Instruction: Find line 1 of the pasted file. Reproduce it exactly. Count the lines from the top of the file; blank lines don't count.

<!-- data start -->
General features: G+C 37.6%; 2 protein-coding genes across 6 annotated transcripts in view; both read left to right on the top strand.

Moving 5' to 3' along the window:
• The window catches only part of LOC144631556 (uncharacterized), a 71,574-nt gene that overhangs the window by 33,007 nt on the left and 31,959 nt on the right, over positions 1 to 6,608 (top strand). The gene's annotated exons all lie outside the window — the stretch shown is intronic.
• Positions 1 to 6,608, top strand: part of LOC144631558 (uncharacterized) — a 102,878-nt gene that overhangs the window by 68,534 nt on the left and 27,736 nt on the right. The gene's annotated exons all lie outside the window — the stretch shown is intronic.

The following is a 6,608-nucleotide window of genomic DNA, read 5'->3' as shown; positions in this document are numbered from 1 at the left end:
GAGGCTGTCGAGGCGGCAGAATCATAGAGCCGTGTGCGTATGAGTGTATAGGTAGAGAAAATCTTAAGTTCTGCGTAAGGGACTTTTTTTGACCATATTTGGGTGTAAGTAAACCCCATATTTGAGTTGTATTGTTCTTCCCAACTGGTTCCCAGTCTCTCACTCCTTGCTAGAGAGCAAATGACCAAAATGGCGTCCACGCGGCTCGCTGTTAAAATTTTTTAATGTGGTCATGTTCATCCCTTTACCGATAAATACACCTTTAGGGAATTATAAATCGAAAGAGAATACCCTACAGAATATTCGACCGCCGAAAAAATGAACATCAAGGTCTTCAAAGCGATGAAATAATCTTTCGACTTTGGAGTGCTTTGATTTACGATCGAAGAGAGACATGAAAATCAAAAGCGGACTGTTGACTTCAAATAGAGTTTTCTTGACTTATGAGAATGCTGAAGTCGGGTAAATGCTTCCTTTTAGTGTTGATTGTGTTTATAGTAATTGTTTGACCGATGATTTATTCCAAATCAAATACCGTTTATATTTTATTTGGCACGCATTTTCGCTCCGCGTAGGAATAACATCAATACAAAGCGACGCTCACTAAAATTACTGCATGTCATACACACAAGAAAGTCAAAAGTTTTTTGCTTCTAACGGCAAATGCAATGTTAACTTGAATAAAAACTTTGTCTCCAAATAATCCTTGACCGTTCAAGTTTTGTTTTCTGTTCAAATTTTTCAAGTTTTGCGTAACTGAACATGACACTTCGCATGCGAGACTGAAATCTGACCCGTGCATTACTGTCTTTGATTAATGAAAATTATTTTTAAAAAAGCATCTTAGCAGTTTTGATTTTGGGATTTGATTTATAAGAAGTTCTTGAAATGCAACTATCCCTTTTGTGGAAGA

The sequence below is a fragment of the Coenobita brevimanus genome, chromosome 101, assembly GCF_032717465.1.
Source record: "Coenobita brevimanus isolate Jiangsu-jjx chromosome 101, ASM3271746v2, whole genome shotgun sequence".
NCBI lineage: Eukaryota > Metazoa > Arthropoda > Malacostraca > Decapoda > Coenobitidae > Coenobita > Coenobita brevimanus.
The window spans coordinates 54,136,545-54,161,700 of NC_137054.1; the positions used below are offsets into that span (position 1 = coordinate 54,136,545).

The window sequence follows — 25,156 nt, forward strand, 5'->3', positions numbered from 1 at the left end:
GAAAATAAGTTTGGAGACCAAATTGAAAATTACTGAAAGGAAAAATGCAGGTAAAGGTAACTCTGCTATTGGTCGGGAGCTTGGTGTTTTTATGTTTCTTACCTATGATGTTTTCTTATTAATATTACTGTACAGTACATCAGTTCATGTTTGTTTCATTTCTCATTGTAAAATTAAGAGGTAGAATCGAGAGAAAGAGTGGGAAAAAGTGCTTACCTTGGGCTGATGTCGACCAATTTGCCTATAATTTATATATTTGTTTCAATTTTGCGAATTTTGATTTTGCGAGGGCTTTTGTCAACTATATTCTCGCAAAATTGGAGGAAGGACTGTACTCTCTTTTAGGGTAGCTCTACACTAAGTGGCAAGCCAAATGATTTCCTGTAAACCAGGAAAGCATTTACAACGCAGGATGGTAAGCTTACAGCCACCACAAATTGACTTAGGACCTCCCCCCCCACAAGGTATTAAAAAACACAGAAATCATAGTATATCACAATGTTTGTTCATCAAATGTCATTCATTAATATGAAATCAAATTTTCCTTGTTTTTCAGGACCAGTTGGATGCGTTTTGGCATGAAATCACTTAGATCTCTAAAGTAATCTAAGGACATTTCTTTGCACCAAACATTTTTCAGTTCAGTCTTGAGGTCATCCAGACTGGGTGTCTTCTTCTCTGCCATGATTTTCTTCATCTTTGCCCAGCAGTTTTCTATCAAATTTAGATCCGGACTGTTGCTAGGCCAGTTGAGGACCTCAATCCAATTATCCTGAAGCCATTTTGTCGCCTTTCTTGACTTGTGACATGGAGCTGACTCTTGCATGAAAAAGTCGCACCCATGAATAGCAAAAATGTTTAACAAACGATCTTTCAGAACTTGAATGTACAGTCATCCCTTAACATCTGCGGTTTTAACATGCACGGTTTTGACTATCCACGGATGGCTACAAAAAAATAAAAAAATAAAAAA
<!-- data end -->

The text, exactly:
General features: G+C 37.6%; 2 protein-coding genes across 6 annotated transcripts in view; both read left to right on the top strand.